Rep. Jim Davnie, DFL-Minneapolis, said letting go of teachers based on evaluations that could be up to 3 years old and is private data under state law is a recipe for an explosion of lawsuits. If a teacher is laid off, he said, they have no ability to determine why they were let go because of those privacy laws. “I have no ability to find that out. That’s going to bring me into the courtroom. That’s going to bring in the lawyers,” Davnie said.

If Rep. Davnie is so worried about these evaluations and the treatment of data privacy, he should write legislation that fixes those things rather than just whining about them. To be fair, solutions aren’t the DFL’s specialty.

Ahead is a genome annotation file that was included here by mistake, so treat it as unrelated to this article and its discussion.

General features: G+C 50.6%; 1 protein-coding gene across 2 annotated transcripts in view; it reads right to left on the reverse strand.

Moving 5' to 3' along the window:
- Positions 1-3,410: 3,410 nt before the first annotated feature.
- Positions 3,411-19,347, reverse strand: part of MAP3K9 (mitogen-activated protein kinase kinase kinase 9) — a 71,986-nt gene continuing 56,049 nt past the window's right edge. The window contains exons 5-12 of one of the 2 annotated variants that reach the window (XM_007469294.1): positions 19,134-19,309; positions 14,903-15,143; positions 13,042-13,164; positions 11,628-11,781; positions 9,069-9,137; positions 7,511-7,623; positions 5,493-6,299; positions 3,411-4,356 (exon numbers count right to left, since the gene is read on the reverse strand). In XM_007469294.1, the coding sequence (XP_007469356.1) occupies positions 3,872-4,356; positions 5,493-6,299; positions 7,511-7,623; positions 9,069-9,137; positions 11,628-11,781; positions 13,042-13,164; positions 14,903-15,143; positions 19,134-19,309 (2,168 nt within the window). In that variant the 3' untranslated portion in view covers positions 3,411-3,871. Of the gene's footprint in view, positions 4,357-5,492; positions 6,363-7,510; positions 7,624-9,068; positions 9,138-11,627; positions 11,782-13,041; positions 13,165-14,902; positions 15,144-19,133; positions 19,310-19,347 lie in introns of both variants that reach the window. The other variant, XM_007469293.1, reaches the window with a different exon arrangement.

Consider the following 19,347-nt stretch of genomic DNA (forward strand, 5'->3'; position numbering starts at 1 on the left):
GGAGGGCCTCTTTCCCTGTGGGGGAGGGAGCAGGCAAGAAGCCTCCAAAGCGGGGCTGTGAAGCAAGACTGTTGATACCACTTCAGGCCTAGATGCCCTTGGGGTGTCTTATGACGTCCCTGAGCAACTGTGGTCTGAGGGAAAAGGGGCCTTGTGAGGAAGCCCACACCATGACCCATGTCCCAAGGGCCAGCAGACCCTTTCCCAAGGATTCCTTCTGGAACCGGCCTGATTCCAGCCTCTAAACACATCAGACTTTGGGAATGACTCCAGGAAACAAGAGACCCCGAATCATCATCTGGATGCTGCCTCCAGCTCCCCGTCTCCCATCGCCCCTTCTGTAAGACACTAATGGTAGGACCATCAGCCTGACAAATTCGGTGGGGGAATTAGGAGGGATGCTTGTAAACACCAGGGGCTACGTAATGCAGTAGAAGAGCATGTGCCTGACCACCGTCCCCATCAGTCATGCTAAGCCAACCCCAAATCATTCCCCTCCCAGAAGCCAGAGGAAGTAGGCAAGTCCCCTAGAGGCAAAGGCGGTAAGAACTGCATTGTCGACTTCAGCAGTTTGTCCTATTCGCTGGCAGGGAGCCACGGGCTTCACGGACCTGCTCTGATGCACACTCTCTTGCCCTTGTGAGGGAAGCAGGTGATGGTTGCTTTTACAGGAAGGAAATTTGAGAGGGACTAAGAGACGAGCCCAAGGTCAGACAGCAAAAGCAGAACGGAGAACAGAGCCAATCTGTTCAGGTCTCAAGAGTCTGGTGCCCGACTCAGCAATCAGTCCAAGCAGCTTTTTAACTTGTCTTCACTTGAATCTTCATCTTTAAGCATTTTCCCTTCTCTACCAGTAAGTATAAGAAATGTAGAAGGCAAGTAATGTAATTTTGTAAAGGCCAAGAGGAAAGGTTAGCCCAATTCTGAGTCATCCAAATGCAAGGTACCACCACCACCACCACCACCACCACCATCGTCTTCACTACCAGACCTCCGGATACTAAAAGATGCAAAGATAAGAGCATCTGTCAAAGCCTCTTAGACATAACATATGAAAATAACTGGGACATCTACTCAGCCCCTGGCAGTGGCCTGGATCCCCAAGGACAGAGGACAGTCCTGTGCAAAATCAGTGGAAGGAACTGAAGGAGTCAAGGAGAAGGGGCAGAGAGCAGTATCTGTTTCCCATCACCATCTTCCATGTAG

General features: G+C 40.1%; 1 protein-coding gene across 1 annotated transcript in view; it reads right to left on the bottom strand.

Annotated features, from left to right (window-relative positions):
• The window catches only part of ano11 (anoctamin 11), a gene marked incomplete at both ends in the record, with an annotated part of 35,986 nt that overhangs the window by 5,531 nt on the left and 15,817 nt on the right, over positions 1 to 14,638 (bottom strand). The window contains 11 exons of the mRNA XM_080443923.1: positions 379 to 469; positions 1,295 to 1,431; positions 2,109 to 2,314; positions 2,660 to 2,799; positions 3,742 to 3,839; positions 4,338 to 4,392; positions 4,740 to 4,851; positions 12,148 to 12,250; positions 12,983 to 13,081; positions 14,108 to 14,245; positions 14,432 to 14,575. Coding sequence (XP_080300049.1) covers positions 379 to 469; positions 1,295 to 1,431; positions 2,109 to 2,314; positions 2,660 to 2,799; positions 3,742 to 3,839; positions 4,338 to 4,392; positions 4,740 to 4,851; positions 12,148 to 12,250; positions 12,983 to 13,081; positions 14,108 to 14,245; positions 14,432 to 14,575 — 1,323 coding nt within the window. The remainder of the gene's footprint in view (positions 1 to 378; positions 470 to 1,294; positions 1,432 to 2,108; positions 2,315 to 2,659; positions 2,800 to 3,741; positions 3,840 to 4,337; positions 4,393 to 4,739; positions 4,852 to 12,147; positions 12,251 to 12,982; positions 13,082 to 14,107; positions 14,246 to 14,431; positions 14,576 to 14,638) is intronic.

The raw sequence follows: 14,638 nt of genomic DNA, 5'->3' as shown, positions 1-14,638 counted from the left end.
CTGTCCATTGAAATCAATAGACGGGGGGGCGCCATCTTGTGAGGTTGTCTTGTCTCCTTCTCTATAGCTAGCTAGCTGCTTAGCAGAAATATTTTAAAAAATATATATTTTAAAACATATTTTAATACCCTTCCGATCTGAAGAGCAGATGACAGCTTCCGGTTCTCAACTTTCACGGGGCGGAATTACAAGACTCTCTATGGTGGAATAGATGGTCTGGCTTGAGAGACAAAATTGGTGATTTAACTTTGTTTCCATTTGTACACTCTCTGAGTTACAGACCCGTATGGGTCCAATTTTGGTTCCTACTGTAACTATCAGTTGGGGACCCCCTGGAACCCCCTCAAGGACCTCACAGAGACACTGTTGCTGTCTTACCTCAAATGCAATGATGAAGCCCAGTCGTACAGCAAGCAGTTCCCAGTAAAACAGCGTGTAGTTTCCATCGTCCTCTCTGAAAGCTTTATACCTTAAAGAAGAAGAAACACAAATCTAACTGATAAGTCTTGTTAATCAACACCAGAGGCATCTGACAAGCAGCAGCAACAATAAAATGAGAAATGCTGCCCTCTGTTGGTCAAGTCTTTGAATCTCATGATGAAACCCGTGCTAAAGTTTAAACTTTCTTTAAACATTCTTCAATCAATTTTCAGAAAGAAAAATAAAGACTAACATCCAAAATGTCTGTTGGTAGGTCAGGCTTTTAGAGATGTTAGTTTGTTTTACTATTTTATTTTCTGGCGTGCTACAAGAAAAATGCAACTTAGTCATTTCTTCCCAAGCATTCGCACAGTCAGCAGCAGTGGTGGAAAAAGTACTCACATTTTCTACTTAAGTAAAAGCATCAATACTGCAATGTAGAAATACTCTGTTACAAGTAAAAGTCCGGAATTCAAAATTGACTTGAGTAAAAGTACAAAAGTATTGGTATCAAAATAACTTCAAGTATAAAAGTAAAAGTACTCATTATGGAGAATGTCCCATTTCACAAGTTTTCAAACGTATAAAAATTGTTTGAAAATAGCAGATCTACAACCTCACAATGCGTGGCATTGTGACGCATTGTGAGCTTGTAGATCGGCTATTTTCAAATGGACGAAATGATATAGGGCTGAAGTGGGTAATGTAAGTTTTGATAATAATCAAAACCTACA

This sounds like the type of spin that EdMinn would use in opposing reforms without sounding like they’re opposed to important reforms. Make no mistake about it. EdMinn is opposed to LIFO legislation, partially because it’s something that Michelle Rhee’s StudentsFirst organization supports:

LIFO isn’t the silver bullet that will singlehandedly fix Minnesota’s schools. It’s another important step in reforming Minnesota’s learning system.

Since regaining the majority in the House and gaining the majority in the Senate for the first time ever, Republicans have enacted important reforms. Their biggest reform in education thus far has been getting Gov. Dayton to sign the Alternative Teacher Licensure legislation.

That was part of Reform 1.0; LIFO is part of Republicans’ Reform 2.0 agenda. The test now is on whether the DFL will reflexively reject reforms or whether they’ll accept Republicans’ straightforward reforms. The jury’s still out on that.